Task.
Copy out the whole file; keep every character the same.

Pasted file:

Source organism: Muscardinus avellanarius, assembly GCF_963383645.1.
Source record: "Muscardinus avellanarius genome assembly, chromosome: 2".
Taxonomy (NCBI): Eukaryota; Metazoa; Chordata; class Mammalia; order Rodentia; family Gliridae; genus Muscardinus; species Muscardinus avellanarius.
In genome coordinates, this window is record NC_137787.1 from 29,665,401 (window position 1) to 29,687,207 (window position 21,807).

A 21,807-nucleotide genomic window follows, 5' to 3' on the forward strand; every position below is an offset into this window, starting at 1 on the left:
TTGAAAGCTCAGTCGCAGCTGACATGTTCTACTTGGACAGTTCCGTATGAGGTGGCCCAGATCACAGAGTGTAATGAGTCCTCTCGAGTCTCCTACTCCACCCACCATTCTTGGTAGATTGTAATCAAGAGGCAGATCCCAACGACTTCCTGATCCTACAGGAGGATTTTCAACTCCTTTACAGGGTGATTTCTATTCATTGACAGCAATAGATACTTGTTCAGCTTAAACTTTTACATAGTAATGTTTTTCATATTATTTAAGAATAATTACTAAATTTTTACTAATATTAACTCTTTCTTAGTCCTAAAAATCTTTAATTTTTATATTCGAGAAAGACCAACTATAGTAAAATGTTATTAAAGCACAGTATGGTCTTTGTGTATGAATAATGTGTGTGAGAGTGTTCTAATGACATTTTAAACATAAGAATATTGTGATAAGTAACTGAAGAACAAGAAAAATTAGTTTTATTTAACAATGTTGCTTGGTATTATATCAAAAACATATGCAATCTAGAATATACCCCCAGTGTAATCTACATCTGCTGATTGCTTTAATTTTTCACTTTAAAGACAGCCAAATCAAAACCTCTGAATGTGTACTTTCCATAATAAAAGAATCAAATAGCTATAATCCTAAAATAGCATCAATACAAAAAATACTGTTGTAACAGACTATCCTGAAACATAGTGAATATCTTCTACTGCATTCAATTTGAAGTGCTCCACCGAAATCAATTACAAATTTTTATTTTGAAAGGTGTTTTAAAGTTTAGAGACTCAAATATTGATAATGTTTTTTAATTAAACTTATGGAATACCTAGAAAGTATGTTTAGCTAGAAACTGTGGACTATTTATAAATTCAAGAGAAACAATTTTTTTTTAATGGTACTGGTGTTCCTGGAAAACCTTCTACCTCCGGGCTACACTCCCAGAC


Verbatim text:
Source organism: Muscardinus avellanarius, assembly GCF_963383645.1.
Source record: "Muscardinus avellanarius genome assembly, chromosome: 2".
Taxonomy (NCBI): Eukaryota; Metazoa; Chordata; class Mammalia; order Rodentia; family Gliridae; genus Muscardinus; species Muscardinus avellanarius.
In genome coordinates, this window is record NC_137787.1 from 29,665,401 (window position 1) to 29,687,207 (window position 21,807).

A 21,807-nucleotide genomic window follows, 5' to 3' on the forward strand; every position below is an offset into this window, starting at 1 on the left:
TTGAAAGCTCAGTCGCAGCTGACATGTTCTACTTGGACAGTTCCGTATGAGGTGGCCCAGATCACAGAGTGTAATGAGTCCTCTCGAGTCTCCTACTCCACCCACCATTCTTGGTAGATTGTAATCAAGAGGCAGATCCCAACGACTTCCTGATCCTACAGGAGGATTTTCAACTCCTTTACAGGGTGATTTCTATTCATTGACAGCAATAGATACTTGTTCAGCTTAAACTTTTACATAGTAATGTTTTTCATATTATTTAAGAATAATTACTAAATTTTTACTAATATTAACTCTTTCTTAGTCCTAAAAATCTTTAATTTTTATATTCGAGAAAGACCAACTATAGTAAAATGTTATTAAAGCACAGTATGGTCTTTGTGTATGAATAATGTGTGTGAGAGTGTTCTAATGACATTTTAAACATAAGAATATTGTGATAAGTAACTGAAGAACAAGAAAAATTAGTTTTATTTAACAATGTTGCTTGGTATTATATCAAAAACATATGCAATCTAGAATATACCCCCAGTGTAATCTACATCTGCTGATTGCTTTAATTTTTCACTTTAAAGACAGCCAAATCAAAACCTCTGAATGTGTACTTTCCATAATAAAAGAATCAAATAGCTATAATCCTAAAATAGCATCAATACAAAAAATACTGTTGTAACAGACTATCCTGAAACATAGTGAATATCTTCTACTGCATTCAATTTGAAGTGCTCCACCGAAATCAATTACAAATTTTTATTTTGAAAGGTGTTTTAAAGTTTAGAGACTCAAATATTGATAATGTTTTTTAATTAAACTTATGGAATACCTAGAAAGTATGTTTAGCTAGAAACTGTGGACTATTTATAAATTCAAGAGAAACAATTTTTTTTTAATGGTACTGGTGTTCCTGGAAAACCTTCTACCTCCGGGCTACACTCCCAGAC